• Accelerated Development: Be able to take application development from conception to reality quickly.
  • Horizontal Platform Improvements: Compiler performance, language enhancements, BiDi components, enhanced text. (Speculation derived from Adobe Systems)
  • Full Support for Adobe Flash Player 10 and above.
  • Broadening Horizons: Finding ways to make a framework lighter, supporting more deployment runtimes, runtime MXML. (Speculation derived from Adobe Systems)

Related tools

Adobe Flash Catalyst

On October 2, 2007, Adobe announced a new design tool related to Flex codenamed Adobe Thermo. On November 17, 2008 Adobe announced the official name of the product would be Adobe Flash Catalyst.[5]

LiveCycle Data Services

LiveCycle Data Services (previously called Flex Data Services) is a server-side complement to the main Flex SDK and Flex Builder IDE and is part of a family of server-based products available from Adobe. Deployed as a Java EE application, LiveCycle Data Services adds the following capabilities to Flex applications:

  • Remoting, which allows Flex client applications to invoke methods on Java server objects directly. Similar to Java remote method invocation (RMI), remoting handles data marshalling automatically and uses a binary data transfer format.
  • Messaging, which provides the "publish" end of the "publish/subscribe" design pattern. The Flash client can publish events to a topic defined on the server, subscribe to events broadcast from the message service. One of the common use cases for this is real-time streaming of data, such as financial data or system status information.
  • Data management services, which provides a programming model for automatically managing data sets that have been downloaded to the Flex client. Once data is loaded from the server, changes are automatically tracked and can be synchronized with the server at the request of the application. Clients are also notified if changes to the data set are made on the server.
  • PDF document generation, providing APIs for generating PDF documents by merging client data or graphics with templates stored on the server.

BlazeDS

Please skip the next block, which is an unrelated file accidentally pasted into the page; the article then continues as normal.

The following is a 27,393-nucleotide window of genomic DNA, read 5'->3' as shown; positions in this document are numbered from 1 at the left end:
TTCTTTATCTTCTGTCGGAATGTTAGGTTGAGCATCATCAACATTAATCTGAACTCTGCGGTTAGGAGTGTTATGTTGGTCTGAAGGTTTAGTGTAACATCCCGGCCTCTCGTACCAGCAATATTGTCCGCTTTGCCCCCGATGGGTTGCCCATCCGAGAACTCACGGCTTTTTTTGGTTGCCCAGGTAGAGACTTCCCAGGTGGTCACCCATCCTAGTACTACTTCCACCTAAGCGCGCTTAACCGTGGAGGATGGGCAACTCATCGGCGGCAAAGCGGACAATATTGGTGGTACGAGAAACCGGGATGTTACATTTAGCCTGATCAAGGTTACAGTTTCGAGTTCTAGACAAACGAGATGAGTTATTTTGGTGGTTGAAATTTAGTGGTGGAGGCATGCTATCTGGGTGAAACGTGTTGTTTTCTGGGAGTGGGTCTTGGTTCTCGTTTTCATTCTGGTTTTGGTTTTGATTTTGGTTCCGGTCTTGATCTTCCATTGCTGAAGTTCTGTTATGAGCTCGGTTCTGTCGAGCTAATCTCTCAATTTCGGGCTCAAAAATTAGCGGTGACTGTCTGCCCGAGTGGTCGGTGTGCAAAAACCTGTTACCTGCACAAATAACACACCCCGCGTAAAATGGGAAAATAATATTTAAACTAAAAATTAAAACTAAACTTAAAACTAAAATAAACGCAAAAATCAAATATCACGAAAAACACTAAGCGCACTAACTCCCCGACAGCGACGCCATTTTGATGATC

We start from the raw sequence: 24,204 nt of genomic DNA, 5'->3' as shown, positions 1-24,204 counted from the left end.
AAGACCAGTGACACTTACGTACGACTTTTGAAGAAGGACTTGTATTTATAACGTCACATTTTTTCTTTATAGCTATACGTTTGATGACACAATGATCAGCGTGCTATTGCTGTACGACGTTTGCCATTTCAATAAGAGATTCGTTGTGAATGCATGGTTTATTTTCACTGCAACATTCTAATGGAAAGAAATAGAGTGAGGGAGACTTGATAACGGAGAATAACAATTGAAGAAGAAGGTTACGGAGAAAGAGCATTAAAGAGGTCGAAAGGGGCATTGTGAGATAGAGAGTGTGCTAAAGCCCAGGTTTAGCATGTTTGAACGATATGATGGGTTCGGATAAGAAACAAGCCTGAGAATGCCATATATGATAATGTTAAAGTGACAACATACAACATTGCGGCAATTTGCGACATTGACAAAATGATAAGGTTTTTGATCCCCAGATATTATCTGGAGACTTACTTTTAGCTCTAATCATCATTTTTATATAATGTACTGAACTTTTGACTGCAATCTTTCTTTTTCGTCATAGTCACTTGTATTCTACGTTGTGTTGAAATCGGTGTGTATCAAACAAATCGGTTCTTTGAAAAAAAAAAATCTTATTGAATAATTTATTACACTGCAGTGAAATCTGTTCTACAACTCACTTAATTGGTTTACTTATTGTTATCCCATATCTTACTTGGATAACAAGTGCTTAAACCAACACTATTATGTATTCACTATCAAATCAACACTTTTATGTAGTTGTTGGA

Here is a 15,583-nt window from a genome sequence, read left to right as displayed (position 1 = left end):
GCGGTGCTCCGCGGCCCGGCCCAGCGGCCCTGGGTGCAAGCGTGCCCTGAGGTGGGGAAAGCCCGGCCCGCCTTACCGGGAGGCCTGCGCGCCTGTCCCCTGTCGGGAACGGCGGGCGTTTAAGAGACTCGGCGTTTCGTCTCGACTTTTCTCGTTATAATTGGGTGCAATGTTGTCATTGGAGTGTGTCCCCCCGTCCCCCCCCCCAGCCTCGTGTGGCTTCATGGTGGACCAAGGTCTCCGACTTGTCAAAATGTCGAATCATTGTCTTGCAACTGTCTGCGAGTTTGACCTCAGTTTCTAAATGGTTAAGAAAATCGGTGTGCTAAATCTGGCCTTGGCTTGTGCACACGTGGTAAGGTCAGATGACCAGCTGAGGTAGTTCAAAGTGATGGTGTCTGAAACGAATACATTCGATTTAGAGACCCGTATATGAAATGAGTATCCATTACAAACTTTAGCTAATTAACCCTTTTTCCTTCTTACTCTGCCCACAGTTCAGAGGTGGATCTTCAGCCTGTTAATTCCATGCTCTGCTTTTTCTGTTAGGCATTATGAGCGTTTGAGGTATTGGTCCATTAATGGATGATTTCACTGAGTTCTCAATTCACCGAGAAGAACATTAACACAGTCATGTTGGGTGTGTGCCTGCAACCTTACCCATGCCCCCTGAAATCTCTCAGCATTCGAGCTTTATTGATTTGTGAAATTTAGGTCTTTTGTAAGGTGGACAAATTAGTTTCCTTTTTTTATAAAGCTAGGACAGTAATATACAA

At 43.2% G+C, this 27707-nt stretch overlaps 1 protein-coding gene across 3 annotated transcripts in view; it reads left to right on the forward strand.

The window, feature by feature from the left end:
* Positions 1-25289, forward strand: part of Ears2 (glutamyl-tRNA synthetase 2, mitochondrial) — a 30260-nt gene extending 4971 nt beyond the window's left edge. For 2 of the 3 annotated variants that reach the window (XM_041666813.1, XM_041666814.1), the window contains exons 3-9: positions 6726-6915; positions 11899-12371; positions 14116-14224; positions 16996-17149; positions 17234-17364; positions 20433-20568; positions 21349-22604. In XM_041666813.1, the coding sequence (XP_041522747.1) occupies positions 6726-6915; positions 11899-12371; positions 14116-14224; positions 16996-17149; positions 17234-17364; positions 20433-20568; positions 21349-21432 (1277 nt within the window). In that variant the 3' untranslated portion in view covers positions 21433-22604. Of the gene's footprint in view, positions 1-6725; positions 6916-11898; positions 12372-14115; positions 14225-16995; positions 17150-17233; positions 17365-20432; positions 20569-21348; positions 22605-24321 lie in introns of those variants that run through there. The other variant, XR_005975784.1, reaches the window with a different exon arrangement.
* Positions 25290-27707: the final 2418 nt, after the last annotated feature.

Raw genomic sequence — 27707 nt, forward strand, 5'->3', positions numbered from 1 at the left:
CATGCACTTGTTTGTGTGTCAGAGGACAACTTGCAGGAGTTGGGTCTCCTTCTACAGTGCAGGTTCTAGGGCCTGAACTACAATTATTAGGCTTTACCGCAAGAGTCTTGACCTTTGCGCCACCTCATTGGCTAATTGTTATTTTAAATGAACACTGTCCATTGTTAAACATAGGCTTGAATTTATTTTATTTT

Previously available only as part of Adobe LiveCycle Data Services ES, Adobe plans to contribute the BlazeDS technologies to the community under the LGPL v3. BlazeDS gives Adobe developers free access to the remoting and messaging technologies developed by Adobe.

Concurrent with this pre-release of BlazeDS, Adobe is publishing the AMF binary data protocol specification, on which the BlazeDS remoting implementation is based, and is attempting to partner with the community to make this protocol available for major server platforms.

Flex and ColdFusion

Flex 2 offers special integration with ColdFusion MX 7. The ColdFusion MX 7.0.2 release adds updated Flash Remoting to support ActionScript 3, a Flex Data Services event gateway, and the Flex Data Services assembler. Flex Builder 2 also adds extensions for ColdFusion providing a set of wizards for RAD Flex development. A subset of Flex 1.5 is also embedded into ColdFusion MX 7 middleware platform, for use in the ColdFusion Flash forms feature. It is possible to use this framework to write rich internet applications, although its intended purpose is for rich forms only.

Flex Builder for Education

Since 2008, Adobe has made Flex Builder and ColdFusion available to all educational customers for free on their website.

Notable sites using Flex

Notable sites using Flex include:

File Formats

Adobe has been developing a new file format for cross application use, it has been specifically stated that the first aim was for use with Flex.

See also

References

External links